The NFL would have you believe it woke up. After weeks of NFL owners trying to appease their players and their racist fans, too, the league has decided that players can continue to kneel during the national anthem to call attention to racial injustice without penalty.
The decision came after a meeting Tuesday afternoon in New York City between NFL Commissioner Roger Goodell and NFL owners and the players and their union reps. Previously, Goodell and owners had floated changing league rules concerning players’ conduct while the anthem was playing. An NFL rule book required players to be on the sideline while the song was being played, but didn’t exactly mandate that they stand.
It’s a major decision following weeks of controversy and mixed messages. But according to the New York Times, Goodell and the players said they didn’t spend much time discussing the protests themselves.
Instead, Philadelphia Eagles safety Malcolm Jenkins told reporters, “We were really more talking about solutions and how we get the results that we want to get.”
Said Goodell to reporters following the meeting: “We spent today talking about the issues that our players have been trying to bring attention to. About issues in our communities to make our communities better.”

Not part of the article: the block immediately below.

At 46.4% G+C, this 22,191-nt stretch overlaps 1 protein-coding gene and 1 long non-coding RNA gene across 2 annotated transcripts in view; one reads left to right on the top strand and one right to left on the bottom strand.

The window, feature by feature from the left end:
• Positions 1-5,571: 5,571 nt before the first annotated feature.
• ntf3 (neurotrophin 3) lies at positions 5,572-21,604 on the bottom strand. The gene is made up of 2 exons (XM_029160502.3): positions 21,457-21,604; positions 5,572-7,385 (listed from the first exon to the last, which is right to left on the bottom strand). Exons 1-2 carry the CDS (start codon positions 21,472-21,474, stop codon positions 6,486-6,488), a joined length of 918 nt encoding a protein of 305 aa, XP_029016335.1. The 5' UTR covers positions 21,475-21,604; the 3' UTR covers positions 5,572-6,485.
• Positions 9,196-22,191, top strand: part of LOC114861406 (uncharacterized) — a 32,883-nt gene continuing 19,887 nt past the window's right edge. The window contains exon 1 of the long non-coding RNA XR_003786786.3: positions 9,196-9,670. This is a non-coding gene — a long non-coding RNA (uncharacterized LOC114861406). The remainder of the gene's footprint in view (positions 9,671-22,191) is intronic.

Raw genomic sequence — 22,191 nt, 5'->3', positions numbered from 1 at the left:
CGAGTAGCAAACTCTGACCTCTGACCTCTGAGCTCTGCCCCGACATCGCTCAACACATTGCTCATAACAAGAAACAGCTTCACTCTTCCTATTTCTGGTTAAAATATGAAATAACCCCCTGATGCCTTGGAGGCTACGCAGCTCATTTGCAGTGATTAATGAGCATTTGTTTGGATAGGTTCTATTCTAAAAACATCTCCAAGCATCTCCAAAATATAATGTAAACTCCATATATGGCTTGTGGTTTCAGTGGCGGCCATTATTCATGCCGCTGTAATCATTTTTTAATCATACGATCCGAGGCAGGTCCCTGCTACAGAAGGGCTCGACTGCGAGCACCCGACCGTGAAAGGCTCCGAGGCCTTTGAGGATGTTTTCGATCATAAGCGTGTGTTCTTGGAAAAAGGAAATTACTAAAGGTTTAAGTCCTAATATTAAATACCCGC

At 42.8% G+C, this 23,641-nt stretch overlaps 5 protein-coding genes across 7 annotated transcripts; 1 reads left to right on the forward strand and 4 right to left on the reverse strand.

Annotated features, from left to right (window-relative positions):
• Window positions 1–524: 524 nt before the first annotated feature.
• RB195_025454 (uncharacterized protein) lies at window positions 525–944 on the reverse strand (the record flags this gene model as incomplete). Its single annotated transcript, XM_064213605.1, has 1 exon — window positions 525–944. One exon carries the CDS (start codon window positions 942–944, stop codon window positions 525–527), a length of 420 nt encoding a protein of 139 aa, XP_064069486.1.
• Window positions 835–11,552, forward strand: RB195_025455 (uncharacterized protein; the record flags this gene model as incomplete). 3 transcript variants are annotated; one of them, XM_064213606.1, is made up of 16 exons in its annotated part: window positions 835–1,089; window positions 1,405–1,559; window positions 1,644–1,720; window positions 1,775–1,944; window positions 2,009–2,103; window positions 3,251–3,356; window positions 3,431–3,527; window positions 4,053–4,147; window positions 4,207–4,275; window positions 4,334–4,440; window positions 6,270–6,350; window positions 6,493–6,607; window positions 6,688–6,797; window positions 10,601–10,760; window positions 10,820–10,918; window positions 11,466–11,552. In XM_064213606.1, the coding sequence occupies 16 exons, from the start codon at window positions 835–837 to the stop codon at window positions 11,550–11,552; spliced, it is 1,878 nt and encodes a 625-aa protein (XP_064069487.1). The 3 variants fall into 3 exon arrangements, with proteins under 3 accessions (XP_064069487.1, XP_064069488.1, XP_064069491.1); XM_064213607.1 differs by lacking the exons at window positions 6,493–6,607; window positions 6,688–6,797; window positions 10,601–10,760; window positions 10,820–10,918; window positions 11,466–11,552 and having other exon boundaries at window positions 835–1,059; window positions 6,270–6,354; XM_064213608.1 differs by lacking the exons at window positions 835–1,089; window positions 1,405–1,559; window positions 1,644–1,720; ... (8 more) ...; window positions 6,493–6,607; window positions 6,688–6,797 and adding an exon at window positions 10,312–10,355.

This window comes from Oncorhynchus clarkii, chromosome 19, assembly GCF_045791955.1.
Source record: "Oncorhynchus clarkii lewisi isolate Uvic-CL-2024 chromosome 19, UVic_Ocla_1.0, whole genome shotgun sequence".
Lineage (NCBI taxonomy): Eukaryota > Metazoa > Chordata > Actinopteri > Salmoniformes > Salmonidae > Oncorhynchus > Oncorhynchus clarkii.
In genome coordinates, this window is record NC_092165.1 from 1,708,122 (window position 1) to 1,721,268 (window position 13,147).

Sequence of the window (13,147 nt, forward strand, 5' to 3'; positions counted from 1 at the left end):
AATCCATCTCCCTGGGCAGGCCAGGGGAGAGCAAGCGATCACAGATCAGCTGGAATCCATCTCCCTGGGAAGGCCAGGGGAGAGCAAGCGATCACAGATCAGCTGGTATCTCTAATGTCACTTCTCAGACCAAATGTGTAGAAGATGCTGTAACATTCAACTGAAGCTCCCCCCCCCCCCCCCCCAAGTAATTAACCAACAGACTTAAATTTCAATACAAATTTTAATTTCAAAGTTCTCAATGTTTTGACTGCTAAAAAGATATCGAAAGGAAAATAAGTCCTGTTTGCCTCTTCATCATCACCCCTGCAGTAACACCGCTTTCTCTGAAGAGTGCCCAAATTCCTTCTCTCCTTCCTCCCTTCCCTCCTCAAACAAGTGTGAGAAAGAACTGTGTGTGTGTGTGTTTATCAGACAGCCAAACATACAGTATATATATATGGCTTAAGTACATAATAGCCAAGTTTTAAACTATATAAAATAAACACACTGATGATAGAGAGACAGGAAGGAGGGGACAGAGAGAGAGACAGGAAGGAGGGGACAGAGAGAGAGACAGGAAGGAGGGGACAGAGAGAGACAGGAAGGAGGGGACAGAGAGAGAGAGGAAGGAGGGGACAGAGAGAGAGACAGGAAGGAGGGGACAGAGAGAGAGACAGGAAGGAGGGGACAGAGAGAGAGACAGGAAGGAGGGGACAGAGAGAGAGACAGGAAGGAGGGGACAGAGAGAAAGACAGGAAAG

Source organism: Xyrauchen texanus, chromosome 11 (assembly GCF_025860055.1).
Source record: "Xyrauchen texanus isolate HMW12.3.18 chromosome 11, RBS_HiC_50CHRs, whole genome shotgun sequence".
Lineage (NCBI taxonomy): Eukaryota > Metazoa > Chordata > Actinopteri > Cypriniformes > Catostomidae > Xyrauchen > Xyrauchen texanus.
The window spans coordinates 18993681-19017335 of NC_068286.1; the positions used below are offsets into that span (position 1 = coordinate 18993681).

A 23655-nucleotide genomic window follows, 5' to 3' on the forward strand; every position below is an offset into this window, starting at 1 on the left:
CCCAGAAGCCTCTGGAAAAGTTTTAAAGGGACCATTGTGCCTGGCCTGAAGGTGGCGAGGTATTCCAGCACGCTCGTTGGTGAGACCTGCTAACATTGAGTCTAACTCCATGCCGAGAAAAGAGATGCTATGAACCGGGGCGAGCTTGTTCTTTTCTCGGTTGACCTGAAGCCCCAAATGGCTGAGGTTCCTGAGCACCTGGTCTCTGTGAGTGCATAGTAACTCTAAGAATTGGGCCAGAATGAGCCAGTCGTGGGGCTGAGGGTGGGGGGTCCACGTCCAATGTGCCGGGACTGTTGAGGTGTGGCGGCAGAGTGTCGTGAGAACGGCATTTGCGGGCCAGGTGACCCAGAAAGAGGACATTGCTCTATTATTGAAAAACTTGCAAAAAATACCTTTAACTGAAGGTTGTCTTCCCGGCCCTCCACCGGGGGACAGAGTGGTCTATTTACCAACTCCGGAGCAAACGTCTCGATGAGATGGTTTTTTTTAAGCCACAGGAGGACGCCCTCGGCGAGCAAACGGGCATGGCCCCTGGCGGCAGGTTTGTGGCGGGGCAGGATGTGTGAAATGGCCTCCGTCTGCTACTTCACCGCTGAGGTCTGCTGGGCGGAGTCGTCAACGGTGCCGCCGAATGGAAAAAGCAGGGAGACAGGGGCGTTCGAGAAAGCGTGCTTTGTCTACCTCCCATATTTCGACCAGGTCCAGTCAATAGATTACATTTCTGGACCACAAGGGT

Both sides called the meeting productive.
Tuesday’s meeting capped a busy few days for the NFL when, once again, the play on the field wasn’t what generated the most headlines. Former San Francisco 49ers quarterback Colin Kaepernick, the player whose 2016 protest against police brutality and racial injustice generated the #TakeAKnee movement, on Sunday filed a grievance against the league, claiming that the league colluded against him. On Monday the NFL endorsed a key criminal-justice-reform bill.
While the respect the league is showing for its players’ freedom of expression is certainly welcome, Kaepernick remains the elephant in the room. Take this statement from Jed York, CEO and co-owner of the 49ers (aka Kaepernick’s former employer), when asked about President Donald Trump’s incendiary criticism about the player protests: “We need to be above petty attacks from anybody because racial and socioeconomic inequality has existed in this country for too long. You got to block out the noise and go do your job, and that’s what we need to focus on.”
For now the players said that they expect to continue to meet with the owners to effect meaningful change in their communities. Jenkins told reporters that Kaepernick had been invited to the meeting but chose not to attend. The Times reports that Kaepernick’s lawyer, Mark Geragos, said that Kaepernick may attend future meetings.
Read more at the New York Times.